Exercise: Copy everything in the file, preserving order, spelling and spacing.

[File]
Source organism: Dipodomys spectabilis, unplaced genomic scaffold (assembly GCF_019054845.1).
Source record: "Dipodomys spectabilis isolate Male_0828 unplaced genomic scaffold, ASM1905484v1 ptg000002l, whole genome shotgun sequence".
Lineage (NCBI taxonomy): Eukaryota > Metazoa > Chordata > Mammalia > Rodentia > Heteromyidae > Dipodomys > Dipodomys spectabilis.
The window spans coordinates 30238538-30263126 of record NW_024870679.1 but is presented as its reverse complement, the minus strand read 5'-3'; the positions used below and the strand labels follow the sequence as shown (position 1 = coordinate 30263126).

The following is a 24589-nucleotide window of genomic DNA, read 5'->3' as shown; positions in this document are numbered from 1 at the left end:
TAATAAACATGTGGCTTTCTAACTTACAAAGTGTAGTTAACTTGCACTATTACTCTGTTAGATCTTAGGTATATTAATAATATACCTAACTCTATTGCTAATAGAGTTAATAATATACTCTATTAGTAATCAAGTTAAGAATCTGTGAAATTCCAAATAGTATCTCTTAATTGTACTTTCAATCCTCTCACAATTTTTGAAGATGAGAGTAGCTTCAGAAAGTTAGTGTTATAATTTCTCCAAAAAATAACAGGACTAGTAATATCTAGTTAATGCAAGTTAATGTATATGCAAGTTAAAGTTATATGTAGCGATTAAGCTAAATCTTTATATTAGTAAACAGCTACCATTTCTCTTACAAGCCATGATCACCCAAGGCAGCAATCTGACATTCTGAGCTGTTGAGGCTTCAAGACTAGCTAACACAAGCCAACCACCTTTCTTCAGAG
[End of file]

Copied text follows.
Source organism: Dipodomys spectabilis, unplaced genomic scaffold (assembly GCF_019054845.1).
Source record: "Dipodomys spectabilis isolate Male_0828 unplaced genomic scaffold, ASM1905484v1 ptg000002l, whole genome shotgun sequence".
Lineage (NCBI taxonomy): Eukaryota > Metazoa > Chordata > Mammalia > Rodentia > Heteromyidae > Dipodomys > Dipodomys spectabilis.
The window spans coordinates 30238538-30263126 of record NW_024870679.1 but is presented as its reverse complement, the minus strand read 5'-3'; the positions used below and the strand labels follow the sequence as shown (position 1 = coordinate 30263126).

The following is a 24589-nucleotide window of genomic DNA, read 5'->3' as shown; positions in this document are numbered from 1 at the left end:
TAATAAACATGTGGCTTTCTAACTTACAAAGTGTAGTTAACTTGCACTATTACTCTGTTAGATCTTAGGTATATTAATAATATACCTAACTCTATTGCTAATAGAGTTAATAATATACTCTATTAGTAATCAAGTTAAGAATCTGTGAAATTCCAAATAGTATCTCTTAATTGTACTTTCAATCCTCTCACAATTTTTGAAGATGAGAGTAGCTTCAGAAAGTTAGTGTTATAATTTCTCCAAAAAATAACAGGACTAGTAATATCTAGTTAATGCAAGTTAATGTATATGCAAGTTAAAGTTATATGTAGCGATTAAGCTAAATCTTTATATTAGTAAACAGCTACCATTTCTCTTACAAGCCATGATCACCCAAGGCAGCAATCTGACATTCTGAGCTGTTGAGGCTTCAAGACTAGCTAACACAAGCCAACCACCTTTCTTCAGAG